Washington Performing Arts Presents Sir James (or Jimmy)

This week being the week of St. Patrick’s Day, it’s not hard to think of Sir James Galway in his Irish persona, because he most definitely is Irish, East Belfast-born and -raised. And he most definitely sounds Irish during the course of a brief phone interview, which manages to feel like a fine little slice of the life he leads.

Galway — Sir James, being a knight and all — has the natural lilt, the distinct vowels and a heartiness behind it, that identifies him as the Gaelic sort. To see him, and especially hear him, in person, well, there’s the afternoon concert at the Kennedy Center’s Concert Hall, Sunday at 4 p.m., part of the Washington Performing Arts season. (He will perform with his wife and fellow flutist Lady Jeanne Galway and pianist Phillip Moll.)

Since he is, after all, by most standards and reputation, the “world’s pre-eminent flutist,” you may also want to dial him up on YouTube. He is the man with the beard, now a little white and wizened; he is the “man with the golden flute”; he is the man who has made the flute and everything you can play on it hugely popular.

Like Jean-Pierre Rampal, only more so, Sir James has spread the gospel of the flute around the world. In his time, which is both then and now, he embodies the flute soloist as a superstar of music, both live and in concert, and captured on the millions of records that have been sold.

“Everyone in our family played something. Me, it was the flute, and I took to it not so much easily as naturally,” he told us in a previous interview. He has the gift of both gab and genius: he was for many years a member of the Berlin Philharmonic Orchestra, but then quit to take on a solo career — a risky proposition in some ways, but it made him who he is today.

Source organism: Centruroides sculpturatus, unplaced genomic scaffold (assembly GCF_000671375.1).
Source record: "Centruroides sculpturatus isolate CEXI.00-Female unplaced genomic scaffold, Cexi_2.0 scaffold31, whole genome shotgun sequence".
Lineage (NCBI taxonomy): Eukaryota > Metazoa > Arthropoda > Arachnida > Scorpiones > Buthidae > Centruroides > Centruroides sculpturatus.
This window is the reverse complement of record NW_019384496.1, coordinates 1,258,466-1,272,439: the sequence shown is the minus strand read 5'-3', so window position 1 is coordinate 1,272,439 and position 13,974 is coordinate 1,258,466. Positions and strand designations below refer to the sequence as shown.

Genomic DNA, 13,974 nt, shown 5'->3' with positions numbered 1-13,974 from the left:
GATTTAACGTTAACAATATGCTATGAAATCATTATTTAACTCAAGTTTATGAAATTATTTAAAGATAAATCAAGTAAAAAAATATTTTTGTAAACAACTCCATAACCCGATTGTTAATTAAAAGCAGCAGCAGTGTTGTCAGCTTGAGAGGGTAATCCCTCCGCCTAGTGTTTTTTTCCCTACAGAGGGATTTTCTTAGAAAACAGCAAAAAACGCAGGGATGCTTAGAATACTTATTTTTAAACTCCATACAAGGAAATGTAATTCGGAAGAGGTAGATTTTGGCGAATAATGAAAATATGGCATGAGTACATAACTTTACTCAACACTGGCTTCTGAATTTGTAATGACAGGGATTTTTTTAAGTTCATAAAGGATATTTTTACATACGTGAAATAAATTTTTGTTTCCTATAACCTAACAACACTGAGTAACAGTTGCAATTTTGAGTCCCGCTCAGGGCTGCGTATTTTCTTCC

“I saw — listening to jazz and pop and how some people played all that — what you might be able to do with the flute in that large arena,” he said. “And it’s not just about accessibility and popularity, it’s about teaching as well, because that’s a big and important part of what Jeanne and I do, when we do master classes or have people bring flutes to the concerts.”

Galway’s mainstreaming took the form of a quantum leap. You can see him on YouTube being interviewed, or playing with other kinds of stars (in one instance, playing the flute in Aspen with John Denver singing “Annie’s Song,” and in another, playing “Danny Boy” with full orchestra) and how perfect and natural that is. An album called “James Galway and the Chieftains in Ireland” from 1987 might be particularly worth listening to on this day.

“No question, it was like a large number of doors of possibility opened up,” he said.

He seems born to the flute. One observer said that Galway lives the flute, his last breath will be on the flute. Then again, it may be in mid-sentence, also, because he’s a talker.

“What we try to do with our program here, on tour, which we love, is to get the full depth and breath and range of what you can do with the flute,” he said.

To that end, there will be Phillipe Gaubert’s “Sonata No. 3 for Flute and Piano,” Franz Doppler’s lively “Rigoletto Fantasy for Two Flutes” (playing with Lady Galway, nee Jeanne Cinnante), Francois-Joseph Gossec’s “Tambourin,” Marin Marais’s “Le Basque,” the great violinist Fritz Kreisler’s “Schon Rosmarin” and Francois Borne’s “Carmen Fantasy,” among others.

Galway and his wife live in Switzerland by Lake Lucerne, but tour extensively. It’s a long way from the teeming streets of Belfast where he was born just before World War II.

And he’s a knight.

“Right,” he says. “It’s quite an honor, sure. It changes your life. It kicks you right out the working class, that’s for sure.

“Yeah, I know, what to call me. Sir James I guess is fine. But people like to call me Sir Jimmy, because to most people and myself, I was always a Jimmy.”

He is that, but more than that: a worldwide whirlwind carried by the echo of the flute — a golden flute for sure.

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